Allegra Stratton, No10’s new Press Secretary, has suggested Boris Johnson could decide to be vaccinated for coronavirus live on TV. When asked if it was a possibility, she told reporters: “We all know the character of the prime minister, I don’t think it would be something that he would rule out.
“But what we also know is that he wouldn’t want to take a jab that should be for somebody who is extremely vulnerable, clinically vulnerable, and who should be getting it before him.”
It comes after the UK was the first country in the world to approve the Pfizer-BioNTech vaccine.
Britain’s Medicines and Healthcare products Regulatory Agency (MHRA) granted emergency use approval to the vaccine earlier today.
The company say the jab is 95 percent effective in preventing illness.
Mr Johnson told Parliament it was “fantastic news”, but cautioned that people should not get carried away.
He said: “At this stage it is very, very important that people do not get their hopes up too soon about the speed with which we will be able to roll out this vaccine.”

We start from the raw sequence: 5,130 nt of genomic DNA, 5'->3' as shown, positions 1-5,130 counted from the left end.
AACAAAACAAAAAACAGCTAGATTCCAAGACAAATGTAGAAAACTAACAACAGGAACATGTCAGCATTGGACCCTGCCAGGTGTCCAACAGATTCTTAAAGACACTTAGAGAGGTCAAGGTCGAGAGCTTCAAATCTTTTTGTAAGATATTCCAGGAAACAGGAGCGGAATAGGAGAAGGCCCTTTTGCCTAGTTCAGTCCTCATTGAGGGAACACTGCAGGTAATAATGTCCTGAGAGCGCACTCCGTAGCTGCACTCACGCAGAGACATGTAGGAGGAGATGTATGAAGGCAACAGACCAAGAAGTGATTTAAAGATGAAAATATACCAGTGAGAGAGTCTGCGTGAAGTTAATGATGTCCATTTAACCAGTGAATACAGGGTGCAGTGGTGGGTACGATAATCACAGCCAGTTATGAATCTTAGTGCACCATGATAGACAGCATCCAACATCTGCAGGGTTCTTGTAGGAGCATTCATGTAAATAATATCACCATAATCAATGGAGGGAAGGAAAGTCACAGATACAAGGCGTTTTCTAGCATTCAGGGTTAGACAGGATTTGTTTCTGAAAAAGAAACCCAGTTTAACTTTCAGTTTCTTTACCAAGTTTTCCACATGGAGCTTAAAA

The Government have secured an initial 800,000 doses of the vaccine and Mr Johnson said they expect to get “several million” before the year is out.
He said: “We will then be rolling it out as fast as we possibly can.”
JUST IN: Brexit Britain just approved ‘a EUROPEAN vaccine’: Germans lash out
Both the United States and the European Union’s regulator are evaluating the same Pfizer vaccine trial data, but have not yet given their approval.
Brussels criticised the UK for signing off on the drug so quickly.
The EU’s drugs regulator said its longer procedure was more appropriate as it was based on more evidence and required more checks.
Pfizer vaccine executive Ralf Rene Reinert said other countries were looking to emulate Britain.
He said: “I wouldn’t make this a race between countries.
“The UK is leading, and now let’s see how the other countries move forward.
“And Pfizer will do everything to exchange all the data packages with every regulatory agency.”
Britain’s medicines regulator approved the vaccine in record time by doing a “rolling” concurrent analysis of data and the manufacturing process while Pfizer raced to conclude trials.
MHRA chief June Raine said “no corners had been cut” when approving the drug.
She told a televised briefing from Downing Street that MHRA had received the first data from the vaccine trials in June, which has undergone a rigorous analysis to international standards.